Divided Cities is the comparative analysis of New York and London which many have been waiting for. Wider in scope and richer in detailthan any previous study, this work provides the best introduction available to these pre--eminent world cities. Seeming at times to mirror each other acrocc the Atlantic, New York and London stand at the apex of their respective national hierarchies, as economic and cultural capitals, and occupy similarly commanding positions within the world economy. From decline in the 1970s to renewal in the 1980s, both cities once again face decline in the 1990s, exhibiting ever--widening social divisions. While struck by the many socio--political similarities on New York and London in their responses to global economic restructuring, the authors also delineate the quite distinctive political structures and social divisions constituted by class, race, and gender, of each city. At the heart of the book lies the question: In what sense, if any, was there an urban revival in the last decade -- and for whom?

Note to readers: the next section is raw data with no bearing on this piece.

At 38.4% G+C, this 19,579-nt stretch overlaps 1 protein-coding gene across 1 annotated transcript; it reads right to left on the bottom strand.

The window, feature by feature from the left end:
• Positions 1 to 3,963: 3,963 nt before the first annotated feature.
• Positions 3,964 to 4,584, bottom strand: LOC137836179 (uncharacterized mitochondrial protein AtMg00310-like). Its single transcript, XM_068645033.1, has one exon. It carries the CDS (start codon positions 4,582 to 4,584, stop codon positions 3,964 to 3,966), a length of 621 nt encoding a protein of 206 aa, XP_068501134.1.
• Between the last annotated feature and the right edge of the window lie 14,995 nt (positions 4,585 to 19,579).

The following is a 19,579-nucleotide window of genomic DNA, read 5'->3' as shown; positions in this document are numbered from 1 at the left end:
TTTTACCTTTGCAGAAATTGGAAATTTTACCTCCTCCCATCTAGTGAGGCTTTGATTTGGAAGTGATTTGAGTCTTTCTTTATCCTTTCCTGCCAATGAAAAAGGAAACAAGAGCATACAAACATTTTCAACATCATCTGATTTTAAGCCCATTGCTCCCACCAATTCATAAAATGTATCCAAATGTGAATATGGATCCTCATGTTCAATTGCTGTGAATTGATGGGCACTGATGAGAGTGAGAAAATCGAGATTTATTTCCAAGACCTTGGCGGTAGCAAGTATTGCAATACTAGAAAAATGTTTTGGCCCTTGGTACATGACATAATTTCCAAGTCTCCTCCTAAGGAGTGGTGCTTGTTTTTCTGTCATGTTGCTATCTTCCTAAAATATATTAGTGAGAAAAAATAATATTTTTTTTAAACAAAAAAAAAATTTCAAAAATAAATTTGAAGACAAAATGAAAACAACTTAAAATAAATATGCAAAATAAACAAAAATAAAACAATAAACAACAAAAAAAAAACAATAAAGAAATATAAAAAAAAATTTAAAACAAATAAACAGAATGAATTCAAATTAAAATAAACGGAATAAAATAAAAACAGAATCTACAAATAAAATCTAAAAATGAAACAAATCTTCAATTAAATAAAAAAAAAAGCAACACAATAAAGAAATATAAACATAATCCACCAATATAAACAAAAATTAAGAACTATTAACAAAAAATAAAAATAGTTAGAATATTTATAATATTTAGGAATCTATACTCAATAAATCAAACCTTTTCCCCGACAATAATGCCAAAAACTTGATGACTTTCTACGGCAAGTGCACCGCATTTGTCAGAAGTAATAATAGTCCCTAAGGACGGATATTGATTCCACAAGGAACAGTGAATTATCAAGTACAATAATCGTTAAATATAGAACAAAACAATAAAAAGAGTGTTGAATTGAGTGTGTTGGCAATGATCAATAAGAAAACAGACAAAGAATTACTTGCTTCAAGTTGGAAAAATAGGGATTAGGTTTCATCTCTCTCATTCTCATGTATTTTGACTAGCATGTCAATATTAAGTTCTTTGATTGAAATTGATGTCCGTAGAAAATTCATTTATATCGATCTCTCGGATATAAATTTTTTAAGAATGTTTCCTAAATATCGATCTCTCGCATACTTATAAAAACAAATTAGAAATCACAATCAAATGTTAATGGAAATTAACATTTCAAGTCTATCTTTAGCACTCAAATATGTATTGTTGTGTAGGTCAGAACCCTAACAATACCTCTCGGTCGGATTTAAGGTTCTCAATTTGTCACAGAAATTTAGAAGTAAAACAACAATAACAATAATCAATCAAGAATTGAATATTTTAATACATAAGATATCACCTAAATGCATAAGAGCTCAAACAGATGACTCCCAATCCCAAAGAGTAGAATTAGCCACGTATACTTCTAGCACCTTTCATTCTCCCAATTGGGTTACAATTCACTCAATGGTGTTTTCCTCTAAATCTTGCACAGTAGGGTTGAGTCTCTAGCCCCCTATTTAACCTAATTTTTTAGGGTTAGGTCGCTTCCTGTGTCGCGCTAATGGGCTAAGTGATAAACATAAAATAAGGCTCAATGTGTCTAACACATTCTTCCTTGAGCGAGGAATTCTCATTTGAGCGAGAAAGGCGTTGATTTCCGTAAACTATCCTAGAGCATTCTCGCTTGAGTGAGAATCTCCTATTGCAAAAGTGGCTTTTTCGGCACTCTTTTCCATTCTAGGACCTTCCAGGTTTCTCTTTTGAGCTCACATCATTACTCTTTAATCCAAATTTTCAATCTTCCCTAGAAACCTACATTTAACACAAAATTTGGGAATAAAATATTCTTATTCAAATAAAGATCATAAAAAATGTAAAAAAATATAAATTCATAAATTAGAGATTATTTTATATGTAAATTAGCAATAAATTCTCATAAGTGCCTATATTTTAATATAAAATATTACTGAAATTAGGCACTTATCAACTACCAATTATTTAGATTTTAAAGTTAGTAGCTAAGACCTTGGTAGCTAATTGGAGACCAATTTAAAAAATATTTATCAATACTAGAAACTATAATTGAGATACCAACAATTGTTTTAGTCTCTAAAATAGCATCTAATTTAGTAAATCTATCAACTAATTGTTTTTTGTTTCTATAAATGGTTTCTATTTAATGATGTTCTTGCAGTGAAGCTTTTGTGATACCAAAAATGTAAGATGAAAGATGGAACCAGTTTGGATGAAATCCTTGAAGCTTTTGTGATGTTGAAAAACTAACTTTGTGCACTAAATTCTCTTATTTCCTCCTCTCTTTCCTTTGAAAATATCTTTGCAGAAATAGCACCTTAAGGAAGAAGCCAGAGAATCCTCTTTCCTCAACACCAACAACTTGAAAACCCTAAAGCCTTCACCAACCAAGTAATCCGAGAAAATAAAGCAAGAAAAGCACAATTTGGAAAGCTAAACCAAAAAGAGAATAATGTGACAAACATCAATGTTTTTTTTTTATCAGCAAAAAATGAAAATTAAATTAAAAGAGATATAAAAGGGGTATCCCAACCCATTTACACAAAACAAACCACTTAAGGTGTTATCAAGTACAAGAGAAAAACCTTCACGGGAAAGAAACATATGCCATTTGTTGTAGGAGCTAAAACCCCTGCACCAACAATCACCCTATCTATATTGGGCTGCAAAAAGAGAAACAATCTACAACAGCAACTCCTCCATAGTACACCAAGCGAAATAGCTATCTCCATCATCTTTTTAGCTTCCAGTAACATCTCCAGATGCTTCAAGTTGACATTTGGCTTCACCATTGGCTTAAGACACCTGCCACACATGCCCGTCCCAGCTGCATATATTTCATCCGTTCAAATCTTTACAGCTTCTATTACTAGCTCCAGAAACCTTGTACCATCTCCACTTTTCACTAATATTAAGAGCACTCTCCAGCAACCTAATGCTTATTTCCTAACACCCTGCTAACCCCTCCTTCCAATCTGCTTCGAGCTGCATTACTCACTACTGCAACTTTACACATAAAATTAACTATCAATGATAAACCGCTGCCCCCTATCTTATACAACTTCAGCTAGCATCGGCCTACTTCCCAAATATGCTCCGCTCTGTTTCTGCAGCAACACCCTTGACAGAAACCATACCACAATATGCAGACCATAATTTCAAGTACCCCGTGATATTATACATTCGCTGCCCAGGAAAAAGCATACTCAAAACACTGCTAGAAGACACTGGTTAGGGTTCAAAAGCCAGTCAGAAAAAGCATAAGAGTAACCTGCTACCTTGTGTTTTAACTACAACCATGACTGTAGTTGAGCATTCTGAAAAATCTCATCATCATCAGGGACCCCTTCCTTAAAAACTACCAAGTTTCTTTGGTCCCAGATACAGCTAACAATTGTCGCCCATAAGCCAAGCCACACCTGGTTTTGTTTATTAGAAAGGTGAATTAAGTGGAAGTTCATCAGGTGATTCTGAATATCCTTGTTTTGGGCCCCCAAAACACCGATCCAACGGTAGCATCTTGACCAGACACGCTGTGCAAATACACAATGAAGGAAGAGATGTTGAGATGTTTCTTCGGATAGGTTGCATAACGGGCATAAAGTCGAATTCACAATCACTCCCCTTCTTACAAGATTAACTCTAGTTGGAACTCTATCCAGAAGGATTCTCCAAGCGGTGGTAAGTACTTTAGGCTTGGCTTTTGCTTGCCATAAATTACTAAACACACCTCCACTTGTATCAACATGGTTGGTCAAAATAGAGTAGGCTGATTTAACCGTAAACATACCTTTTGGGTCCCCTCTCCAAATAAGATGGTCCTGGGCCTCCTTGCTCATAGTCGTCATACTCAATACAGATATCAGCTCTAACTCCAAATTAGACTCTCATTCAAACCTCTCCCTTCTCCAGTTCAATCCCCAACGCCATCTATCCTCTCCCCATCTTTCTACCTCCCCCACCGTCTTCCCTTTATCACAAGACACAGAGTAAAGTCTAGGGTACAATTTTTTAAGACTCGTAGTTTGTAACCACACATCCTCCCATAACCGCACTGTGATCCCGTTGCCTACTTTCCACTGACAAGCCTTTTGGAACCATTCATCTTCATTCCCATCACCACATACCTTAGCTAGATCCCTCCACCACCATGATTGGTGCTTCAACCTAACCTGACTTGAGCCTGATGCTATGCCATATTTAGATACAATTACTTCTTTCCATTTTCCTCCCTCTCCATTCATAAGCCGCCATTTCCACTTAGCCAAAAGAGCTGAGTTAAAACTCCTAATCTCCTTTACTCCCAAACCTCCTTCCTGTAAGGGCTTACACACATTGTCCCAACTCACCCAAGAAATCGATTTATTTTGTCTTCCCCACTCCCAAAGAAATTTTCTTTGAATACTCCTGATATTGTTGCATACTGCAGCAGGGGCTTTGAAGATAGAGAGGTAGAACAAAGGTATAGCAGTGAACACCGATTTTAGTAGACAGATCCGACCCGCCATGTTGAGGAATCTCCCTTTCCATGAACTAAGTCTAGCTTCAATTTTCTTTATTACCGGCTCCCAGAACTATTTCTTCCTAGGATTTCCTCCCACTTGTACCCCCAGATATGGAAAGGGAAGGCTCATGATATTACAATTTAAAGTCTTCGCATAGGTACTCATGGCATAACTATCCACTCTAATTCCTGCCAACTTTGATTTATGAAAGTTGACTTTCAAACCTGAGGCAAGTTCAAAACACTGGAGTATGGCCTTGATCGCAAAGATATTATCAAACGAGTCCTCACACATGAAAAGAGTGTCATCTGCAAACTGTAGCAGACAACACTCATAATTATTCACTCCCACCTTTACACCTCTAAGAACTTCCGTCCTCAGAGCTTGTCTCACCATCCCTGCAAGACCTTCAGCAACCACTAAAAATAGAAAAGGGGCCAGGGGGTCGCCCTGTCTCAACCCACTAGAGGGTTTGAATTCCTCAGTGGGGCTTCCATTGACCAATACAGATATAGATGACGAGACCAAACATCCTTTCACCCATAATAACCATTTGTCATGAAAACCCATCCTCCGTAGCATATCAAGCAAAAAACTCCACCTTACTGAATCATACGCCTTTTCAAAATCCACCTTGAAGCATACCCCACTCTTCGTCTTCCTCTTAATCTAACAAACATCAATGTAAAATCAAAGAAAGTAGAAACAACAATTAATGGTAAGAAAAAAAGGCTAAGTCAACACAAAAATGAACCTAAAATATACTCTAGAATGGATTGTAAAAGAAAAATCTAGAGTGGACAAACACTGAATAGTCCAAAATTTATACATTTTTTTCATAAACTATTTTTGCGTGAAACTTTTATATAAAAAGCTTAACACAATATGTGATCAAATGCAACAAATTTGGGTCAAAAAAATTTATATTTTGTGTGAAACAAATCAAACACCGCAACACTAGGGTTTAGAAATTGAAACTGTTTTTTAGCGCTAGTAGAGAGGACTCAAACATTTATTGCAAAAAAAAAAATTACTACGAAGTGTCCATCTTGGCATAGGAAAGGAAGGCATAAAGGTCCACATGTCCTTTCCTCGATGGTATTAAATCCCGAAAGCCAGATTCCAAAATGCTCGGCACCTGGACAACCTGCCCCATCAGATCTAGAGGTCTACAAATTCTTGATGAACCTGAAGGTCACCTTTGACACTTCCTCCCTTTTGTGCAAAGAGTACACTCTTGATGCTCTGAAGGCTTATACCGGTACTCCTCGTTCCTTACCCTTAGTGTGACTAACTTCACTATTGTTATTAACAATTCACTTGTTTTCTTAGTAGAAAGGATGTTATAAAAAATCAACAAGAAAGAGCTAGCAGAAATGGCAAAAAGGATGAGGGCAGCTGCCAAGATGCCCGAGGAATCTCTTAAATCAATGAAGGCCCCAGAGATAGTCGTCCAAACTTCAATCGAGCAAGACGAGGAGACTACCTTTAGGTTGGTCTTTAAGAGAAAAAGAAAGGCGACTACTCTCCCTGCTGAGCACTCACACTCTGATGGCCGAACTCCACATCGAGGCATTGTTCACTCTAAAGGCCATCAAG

In answering this question Divided Cities traces the influence of international economic forces, and national and local policies upon the fortunes of New York and London.